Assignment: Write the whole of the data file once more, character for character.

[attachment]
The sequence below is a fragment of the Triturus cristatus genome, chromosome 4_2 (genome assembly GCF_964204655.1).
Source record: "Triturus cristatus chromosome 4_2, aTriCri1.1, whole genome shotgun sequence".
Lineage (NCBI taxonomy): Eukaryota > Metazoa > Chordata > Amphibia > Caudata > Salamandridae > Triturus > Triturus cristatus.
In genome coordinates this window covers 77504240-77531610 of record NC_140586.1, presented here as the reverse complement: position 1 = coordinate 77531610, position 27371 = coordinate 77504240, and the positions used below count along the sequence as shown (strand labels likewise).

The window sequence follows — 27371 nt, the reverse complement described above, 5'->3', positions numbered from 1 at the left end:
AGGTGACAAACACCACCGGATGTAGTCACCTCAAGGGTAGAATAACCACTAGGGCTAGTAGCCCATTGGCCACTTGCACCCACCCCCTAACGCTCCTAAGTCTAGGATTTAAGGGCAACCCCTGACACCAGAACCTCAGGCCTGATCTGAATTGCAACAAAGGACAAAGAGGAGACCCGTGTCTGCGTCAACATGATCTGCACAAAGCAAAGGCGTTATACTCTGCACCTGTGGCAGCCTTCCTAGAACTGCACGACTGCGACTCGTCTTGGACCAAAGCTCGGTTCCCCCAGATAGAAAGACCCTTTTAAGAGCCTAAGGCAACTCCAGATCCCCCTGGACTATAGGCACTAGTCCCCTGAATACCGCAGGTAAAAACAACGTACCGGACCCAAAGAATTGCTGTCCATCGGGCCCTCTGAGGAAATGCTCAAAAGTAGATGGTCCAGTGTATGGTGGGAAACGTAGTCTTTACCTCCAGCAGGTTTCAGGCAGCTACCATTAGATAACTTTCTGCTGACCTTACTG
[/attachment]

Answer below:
The sequence below is a fragment of the Triturus cristatus genome, chromosome 4_2 (genome assembly GCF_964204655.1).
Source record: "Triturus cristatus chromosome 4_2, aTriCri1.1, whole genome shotgun sequence".
Lineage (NCBI taxonomy): Eukaryota > Metazoa > Chordata > Amphibia > Caudata > Salamandridae > Triturus > Triturus cristatus.
In genome coordinates this window covers 77504240-77531610 of record NC_140586.1, presented here as the reverse complement: position 1 = coordinate 77531610, position 27371 = coordinate 77504240, and the positions used below count along the sequence as shown (strand labels likewise).

The window sequence follows — 27371 nt, the reverse complement described above, 5'->3', positions numbered from 1 at the left end:
AGGTGACAAACACCACCGGATGTAGTCACCTCAAGGGTAGAATAACCACTAGGGCTAGTAGCCCATTGGCCACTTGCACCCACCCCCTAACGCTCCTAAGTCTAGGATTTAAGGGCAACCCCTGACACCAGAACCTCAGGCCTGATCTGAATTGCAACAAAGGACAAAGAGGAGACCCGTGTCTGCGTCAACATGATCTGCACAAAGCAAAGGCGTTATACTCTGCACCTGTGGCAGCCTTCCTAGAACTGCACGACTGCGACTCGTCTTGGACCAAAGCTCGGTTCCCCCAGATAGAAAGACCCTTTTAAGAGCCTAAGGCAACTCCAGATCCCCCTGGACTATAGGCACTAGTCCCCTGAATACCGCAGGTAAAAACAACGTACCGGACCCAAAGAATTGCTGTCCATCGGGCCCTCTGAGGAAATGCTCAAAAGTAGATGGTCCAGTGTATGGTGGGAAACGTAGTCTTTACCTCCAGCAGGTTTCAGGCAGCTACCATTAGATAACTTTCTGCTGACCTTACTG